U.S. officials confirm death of missionary in Cameroon
The fighting in Cameroon’s northwest region claimed the life of an American missionary on Tuesday, just two weeks after he arrived with his family in the West Africa conflict zone.
Charles Trumann Wesco, 44, was rushed to a hospital in Bamenda after he was shot in the head near Bambui. He was making a shopping trip with another missionary and one of his children, both of whom remain safe, but hospital staff said they were unable to save him.
Wesco is survived by his wife, Stephanie, and eight children who are all in Cameroon.
Wesco is from the U.S. state of Indiana, where his brother Tim serves in the state legislature and the family is well-known. “Janet and I are thinking of Representative Tim Wesco and his family as they grieve the death of his brother, Charles,” said Indiana Gov. Eric Holcomb. “We ask that all Hoosiers join us in offering prayers and condolences to the Wesco family.”
Jackie Walorski, the U.S. Congress representative for Wesco’s home district in Indiana, also issued a statement. “The news of Charles Wesco’s tragic death is devastating. He dedicated his life to serving the Lord and serving others,” she said.
Walorski is familiar with the family but also acquainted with the two-year crisis in Cameroon. She has spoken out on the conflict in the past, appealing for the release of Anglophone human rights lawyer Agbor Balla following his arrest in 2017. He was educated in the U.S. in the district she represents.
The United States Department of State confirmed the death of an American citizen but did not release his name.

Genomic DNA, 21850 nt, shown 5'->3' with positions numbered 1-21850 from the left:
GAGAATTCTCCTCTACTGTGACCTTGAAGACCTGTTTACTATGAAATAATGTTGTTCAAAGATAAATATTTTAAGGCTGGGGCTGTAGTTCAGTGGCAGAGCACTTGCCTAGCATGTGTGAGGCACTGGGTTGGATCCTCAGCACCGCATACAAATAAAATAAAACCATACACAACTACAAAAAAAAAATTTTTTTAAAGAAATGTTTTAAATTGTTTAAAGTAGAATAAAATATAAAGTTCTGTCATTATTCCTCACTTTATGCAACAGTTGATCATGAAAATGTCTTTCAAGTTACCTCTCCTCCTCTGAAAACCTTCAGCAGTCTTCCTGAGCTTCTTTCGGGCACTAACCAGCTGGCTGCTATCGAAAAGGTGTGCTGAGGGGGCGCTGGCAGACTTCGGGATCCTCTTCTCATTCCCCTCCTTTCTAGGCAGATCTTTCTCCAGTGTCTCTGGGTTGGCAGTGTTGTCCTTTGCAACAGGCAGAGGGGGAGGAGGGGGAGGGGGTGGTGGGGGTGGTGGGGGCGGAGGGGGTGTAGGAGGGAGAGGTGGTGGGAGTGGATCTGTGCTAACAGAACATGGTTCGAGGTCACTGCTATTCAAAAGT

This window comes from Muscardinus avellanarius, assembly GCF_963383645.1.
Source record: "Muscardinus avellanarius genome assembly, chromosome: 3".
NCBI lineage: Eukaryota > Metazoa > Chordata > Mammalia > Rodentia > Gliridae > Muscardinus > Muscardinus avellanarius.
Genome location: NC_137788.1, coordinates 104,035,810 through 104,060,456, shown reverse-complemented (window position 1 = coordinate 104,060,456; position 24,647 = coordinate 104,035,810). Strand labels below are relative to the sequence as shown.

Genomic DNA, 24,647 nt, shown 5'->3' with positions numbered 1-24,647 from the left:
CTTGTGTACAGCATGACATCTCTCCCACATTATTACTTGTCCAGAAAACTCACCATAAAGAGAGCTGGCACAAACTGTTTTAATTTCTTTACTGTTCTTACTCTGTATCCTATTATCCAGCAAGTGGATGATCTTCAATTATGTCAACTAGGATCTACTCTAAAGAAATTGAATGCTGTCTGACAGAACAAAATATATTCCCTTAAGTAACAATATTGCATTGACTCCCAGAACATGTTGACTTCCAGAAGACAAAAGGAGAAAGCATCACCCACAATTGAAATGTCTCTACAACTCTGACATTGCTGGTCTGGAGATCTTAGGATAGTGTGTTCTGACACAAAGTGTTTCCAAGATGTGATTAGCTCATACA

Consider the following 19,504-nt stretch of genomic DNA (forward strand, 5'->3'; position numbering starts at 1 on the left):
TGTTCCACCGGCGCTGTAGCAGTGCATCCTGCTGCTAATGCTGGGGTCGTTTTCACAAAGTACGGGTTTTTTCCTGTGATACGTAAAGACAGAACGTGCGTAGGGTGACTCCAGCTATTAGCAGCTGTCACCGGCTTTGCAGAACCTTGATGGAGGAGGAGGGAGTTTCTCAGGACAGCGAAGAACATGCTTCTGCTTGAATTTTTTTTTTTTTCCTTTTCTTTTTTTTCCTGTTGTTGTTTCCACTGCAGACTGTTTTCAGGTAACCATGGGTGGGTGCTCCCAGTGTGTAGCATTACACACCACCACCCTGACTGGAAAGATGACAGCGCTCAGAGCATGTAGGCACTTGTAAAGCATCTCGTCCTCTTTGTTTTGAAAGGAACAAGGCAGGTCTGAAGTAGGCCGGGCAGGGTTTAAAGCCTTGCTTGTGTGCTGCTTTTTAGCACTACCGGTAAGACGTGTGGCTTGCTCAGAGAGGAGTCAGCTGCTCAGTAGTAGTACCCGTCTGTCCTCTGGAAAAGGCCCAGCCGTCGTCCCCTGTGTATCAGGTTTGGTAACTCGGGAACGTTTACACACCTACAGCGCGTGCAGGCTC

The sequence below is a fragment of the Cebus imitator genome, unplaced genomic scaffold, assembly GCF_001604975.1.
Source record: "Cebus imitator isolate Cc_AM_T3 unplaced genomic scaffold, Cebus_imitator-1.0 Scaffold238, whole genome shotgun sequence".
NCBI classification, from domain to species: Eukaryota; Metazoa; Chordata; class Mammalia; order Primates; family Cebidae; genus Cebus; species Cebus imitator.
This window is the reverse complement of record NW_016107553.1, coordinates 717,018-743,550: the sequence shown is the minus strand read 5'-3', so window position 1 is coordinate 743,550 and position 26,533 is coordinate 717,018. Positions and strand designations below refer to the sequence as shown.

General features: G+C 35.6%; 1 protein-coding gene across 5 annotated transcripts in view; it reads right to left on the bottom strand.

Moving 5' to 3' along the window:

Hundreds have died in Cameroon in what began with activists publicly pressing for reforms in October 2016, led by Cameroonian lawyers, teachers and doctors. They wanted to address the political, economic and social frustrations of Anglophone communities, tied to a cultural rift that dates to the colonial era in the primarily French-speaking nation.
The peaceful rallies and protests were met by force, and have spiraled into political violence, deaths, mass detentions, repression of journalists and other human rights issues. It also led to the vision of Ambazonia, a secession movement advanced by armed separatists and conflicts that have sent thousands fleeing.
“Is it worth all the blood?” asked Cameroonian-American writer and scholar Patrice Nganang, upon hearing of Wesco’s death and citing the violence that has preceded it. Nganang, a professor at Stony Brook University in New York, was himself arrested and held by President Paul Biya’s regime last year.
Biya has led Cameroon since 1982 and was just re-elected to another seven-year term.
Images: Wesco family